Expanding NICA coverage would also enrage Florida's trial lawyers, who cite widespread flaws with NICA. "It's worse than an abomination. It's the biggest scam ever perpetrated on any public and any state," says Theodore Babbitt, a personal injury attorney in West Palm Beach.

Babbitt says in his experience, NICA merely exists to dispose of malpractice claims that should be handled in a court. If there's not a legitimate malpractice claim, Babbitt says, "they generally deny the claim to a child, and if there is, they generally grant the claim to the child."

Orlando injury lawyer Scott McMillen agrees that NICA is not the "no-fault" system it purports to be. "They're calling it a no-fault program. It's not really no fault. By definition, all the faultless injuries are excluded, and it only includes those most likely to be caused by negligence on the part of" healthcare providers.

NICA critics point out that the "no-fault" resolution NICA presents also creates a tempting shield for negligent hospitals and doctors to hide behind. That's what the lawyers representing Tracie and Ulysses Jackson argued when Tracie's uterus burst in 1999 and her oxygen-deprived daughter was born severely brain damaged.

The Florida hospital where Jacqueline was born claimed it was immune from a lawsuit under NICA. It argued that the injuries Jacqueline suffered were nobody's fault, but just one of the many complications that can occur during birth.

But Tracie Jackson's lawyers eventually discovered that the hospital had administered a drug called Cytotec to induce Jackson's labor. Cytotec is not approved by the FDA for inducing labor. It is only FDA-approved for treating ulcers. The drug's manufacturer warns that Cytotec may cause violent and rapid contractions, bleeding, uterine rupture, infertility, severe brain damage and maternal or fetal death when used for labor. The hospital eventually agreed to pay the Jacksons $6 million.

McMillen says that NICA is so inconsistent with regard to what medical expenses it will and won't pay for that he helped form a support group for NICA families so that they can compare notes to make sure they are all getting what they are entitled to.

Pensacola father Joel Cotton was introduced to NICA in 1999, after the traumatic birth of his son, Noah. During delivery, Cotton's wife's uterus ruptured and an emergency Cesarean section was performed. Noah, however, was deprived of oxygen in the process and ended up with severe cerebral palsy, unable to eat, talk or walk. He required around-the-clock care. He died in his sleep in 2002.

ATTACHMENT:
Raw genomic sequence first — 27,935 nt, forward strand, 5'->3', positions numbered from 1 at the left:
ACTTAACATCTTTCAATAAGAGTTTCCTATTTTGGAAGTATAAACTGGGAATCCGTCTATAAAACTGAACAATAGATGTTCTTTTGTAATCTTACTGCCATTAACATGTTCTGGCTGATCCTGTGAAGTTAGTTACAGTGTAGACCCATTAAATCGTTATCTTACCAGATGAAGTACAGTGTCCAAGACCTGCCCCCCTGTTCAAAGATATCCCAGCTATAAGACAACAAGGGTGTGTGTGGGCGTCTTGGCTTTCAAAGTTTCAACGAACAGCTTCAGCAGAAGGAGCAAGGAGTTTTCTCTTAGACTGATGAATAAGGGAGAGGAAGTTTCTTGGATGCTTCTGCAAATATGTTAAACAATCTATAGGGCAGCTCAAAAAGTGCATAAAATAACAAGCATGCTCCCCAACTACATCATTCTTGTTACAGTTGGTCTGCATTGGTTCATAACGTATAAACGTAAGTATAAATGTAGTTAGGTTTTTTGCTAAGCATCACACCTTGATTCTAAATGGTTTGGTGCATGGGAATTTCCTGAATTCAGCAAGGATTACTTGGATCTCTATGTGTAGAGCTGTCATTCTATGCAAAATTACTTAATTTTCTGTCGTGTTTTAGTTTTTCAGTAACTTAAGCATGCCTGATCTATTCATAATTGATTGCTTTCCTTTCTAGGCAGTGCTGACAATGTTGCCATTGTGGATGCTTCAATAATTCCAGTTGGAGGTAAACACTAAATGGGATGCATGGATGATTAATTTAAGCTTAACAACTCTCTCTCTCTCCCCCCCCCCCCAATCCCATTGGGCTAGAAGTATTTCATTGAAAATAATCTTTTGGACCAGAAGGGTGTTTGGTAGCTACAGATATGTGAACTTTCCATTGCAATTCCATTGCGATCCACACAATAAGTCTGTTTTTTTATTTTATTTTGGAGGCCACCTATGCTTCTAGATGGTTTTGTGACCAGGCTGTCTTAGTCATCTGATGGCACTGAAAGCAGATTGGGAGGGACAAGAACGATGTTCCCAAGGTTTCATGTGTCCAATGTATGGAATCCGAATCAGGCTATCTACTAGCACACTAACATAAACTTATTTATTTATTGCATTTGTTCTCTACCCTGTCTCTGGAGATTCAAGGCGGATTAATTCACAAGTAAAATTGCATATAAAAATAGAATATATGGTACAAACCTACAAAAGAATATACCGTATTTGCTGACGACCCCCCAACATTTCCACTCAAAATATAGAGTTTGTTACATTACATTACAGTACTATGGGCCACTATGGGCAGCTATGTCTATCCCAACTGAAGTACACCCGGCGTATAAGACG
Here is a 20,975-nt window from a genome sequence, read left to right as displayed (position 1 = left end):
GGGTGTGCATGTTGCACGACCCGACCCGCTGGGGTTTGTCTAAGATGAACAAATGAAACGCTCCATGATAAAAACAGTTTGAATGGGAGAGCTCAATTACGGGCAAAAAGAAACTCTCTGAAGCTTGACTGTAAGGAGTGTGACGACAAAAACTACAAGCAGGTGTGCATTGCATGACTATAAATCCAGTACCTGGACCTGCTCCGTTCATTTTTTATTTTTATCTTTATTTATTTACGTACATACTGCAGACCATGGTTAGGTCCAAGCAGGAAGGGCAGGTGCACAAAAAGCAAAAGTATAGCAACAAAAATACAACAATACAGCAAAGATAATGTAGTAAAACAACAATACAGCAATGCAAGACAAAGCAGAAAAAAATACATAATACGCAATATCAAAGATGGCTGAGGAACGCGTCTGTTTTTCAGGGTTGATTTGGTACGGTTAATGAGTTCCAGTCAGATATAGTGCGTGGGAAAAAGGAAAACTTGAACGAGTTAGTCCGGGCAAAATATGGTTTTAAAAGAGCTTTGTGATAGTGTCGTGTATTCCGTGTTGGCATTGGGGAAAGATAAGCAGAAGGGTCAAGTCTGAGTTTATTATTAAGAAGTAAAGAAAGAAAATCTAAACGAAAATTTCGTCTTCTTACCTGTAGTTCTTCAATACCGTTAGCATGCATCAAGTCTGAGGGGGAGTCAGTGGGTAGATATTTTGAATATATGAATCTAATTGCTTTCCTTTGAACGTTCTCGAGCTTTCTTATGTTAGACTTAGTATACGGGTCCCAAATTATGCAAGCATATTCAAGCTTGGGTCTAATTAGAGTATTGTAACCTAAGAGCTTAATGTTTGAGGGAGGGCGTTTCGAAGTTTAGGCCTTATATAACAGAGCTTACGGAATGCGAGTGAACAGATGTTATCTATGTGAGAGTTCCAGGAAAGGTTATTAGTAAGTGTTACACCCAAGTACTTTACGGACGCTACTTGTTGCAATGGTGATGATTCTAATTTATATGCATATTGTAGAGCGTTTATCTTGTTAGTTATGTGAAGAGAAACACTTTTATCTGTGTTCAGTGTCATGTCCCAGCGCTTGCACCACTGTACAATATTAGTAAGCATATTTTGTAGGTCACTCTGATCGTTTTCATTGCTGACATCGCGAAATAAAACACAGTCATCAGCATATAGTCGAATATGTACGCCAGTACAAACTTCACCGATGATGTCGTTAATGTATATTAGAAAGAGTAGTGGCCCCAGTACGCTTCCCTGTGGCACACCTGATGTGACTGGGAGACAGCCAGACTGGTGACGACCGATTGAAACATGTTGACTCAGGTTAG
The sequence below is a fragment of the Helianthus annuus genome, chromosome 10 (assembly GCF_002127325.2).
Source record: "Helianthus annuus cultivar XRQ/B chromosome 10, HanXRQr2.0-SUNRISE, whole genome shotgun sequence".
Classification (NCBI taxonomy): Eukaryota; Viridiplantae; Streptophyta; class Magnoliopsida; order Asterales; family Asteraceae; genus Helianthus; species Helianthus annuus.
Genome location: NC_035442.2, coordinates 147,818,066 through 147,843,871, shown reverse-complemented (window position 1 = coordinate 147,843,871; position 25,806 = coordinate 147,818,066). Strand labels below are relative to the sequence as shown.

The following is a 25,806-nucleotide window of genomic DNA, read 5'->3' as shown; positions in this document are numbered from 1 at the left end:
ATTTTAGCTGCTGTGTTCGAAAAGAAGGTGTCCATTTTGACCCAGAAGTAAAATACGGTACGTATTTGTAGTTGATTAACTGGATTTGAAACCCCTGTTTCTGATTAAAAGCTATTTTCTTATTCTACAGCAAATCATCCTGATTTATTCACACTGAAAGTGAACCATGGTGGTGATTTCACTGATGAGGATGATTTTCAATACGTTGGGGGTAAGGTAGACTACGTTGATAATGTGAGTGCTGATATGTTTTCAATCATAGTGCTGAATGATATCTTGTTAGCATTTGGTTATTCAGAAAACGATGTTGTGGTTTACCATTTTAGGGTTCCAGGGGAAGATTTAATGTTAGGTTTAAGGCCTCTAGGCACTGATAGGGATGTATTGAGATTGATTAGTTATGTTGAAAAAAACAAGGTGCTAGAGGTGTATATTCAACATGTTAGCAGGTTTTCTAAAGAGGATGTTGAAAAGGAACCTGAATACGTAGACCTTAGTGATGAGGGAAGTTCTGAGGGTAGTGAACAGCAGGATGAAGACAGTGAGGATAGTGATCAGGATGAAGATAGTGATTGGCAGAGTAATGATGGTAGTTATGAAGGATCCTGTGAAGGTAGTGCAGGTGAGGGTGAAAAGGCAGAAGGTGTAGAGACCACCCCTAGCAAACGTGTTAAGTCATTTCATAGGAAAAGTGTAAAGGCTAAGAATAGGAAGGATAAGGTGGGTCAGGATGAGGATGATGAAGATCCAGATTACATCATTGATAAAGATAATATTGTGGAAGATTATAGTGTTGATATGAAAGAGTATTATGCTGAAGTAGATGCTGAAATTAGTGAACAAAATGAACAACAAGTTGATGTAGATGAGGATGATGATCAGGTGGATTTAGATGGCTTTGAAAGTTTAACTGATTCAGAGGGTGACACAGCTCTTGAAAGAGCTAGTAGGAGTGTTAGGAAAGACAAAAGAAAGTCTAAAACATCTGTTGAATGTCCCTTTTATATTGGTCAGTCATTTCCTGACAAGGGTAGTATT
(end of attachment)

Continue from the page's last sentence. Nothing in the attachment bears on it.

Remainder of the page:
Cotton says that while the NICA staff was kind and compassionate, they weren't necessarily forthcoming with information about what was and wasn't covered by the program. Cotton discovered on his own that his wife, Jill, was entitled to reimbursement for the full-time care she provided for their son. Cotton says no one ever explained to him that NICA would cover co-payments for medications and medical visits and reimburse gas costs for trips to the doctor's office. "It's a secret society over there," says Cotton. "It's all gray."

Tampa attorney Richard Gilbert is representing two Florida families in a class-action lawsuit against NICA on behalf of parents who say the association has failed to consistently reimburse them for residential and custodial care they provide for their own children. Over the years, NICA has reimbursed some parents for their custodial care but denied it in other cases. More recently, NICA has sought to ban and reduce the amount of compensation it pays to parents who have left their jobs to care for their children, arguing that the one-time $100,000 payment was all they are entitled to under the law. The case is working its way through the Hillsborough County Circuit Court.

Cotton, however, says the $100,000 lump sum is inadequate and should at the very least be adjusted for inflation. "The objective was to help keep OB/GYNs in the state of Florida, and I think yes they're accomplishing that, but they're not doing anybody any good in the process. They could do better. If you're going to tell me I can't sue the doctor because of this, damn it, I want things taken care of," says Cotton.